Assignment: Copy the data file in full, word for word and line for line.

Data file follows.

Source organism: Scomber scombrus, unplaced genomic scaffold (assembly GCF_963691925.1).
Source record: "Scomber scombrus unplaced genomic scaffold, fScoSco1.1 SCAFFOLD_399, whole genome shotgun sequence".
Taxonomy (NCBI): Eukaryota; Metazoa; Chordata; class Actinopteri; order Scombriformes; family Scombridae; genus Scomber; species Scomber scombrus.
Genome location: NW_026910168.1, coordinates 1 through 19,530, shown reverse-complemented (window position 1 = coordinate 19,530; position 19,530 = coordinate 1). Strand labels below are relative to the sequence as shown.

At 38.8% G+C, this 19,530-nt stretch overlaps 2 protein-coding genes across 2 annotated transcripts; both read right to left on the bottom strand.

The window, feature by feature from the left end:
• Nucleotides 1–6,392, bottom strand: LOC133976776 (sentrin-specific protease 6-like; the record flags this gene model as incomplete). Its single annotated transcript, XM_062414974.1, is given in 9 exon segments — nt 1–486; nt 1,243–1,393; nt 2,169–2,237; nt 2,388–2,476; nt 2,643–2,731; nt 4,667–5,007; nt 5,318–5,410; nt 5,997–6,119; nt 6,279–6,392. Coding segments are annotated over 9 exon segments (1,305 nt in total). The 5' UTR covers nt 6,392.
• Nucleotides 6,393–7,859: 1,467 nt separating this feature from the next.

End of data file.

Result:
Source organism: Scomber scombrus, unplaced genomic scaffold (assembly GCF_963691925.1).
Source record: "Scomber scombrus unplaced genomic scaffold, fScoSco1.1 SCAFFOLD_399, whole genome shotgun sequence".
Taxonomy (NCBI): Eukaryota; Metazoa; Chordata; class Actinopteri; order Scombriformes; family Scombridae; genus Scomber; species Scomber scombrus.
Genome location: NW_026910168.1, coordinates 1 through 19,530, shown reverse-complemented (window position 1 = coordinate 19,530; position 19,530 = coordinate 1). Strand labels below are relative to the sequence as shown.

At 38.8% G+C, this 19,530-nt stretch overlaps 2 protein-coding genes across 2 annotated transcripts; both read right to left on the bottom strand.

The window, feature by feature from the left end:
• Nucleotides 1–6,392, bottom strand: LOC133976776 (sentrin-specific protease 6-like; the record flags this gene model as incomplete). Its single annotated transcript, XM_062414974.1, is given in 9 exon segments — nt 1–486; nt 1,243–1,393; nt 2,169–2,237; nt 2,388–2,476; nt 2,643–2,731; nt 4,667–5,007; nt 5,318–5,410; nt 5,997–6,119; nt 6,279–6,392. Coding segments are annotated over 9 exon segments (1,305 nt in total). The 5' UTR covers nt 6,392.
• Nucleotides 6,393–7,859: 1,467 nt separating this feature from the next.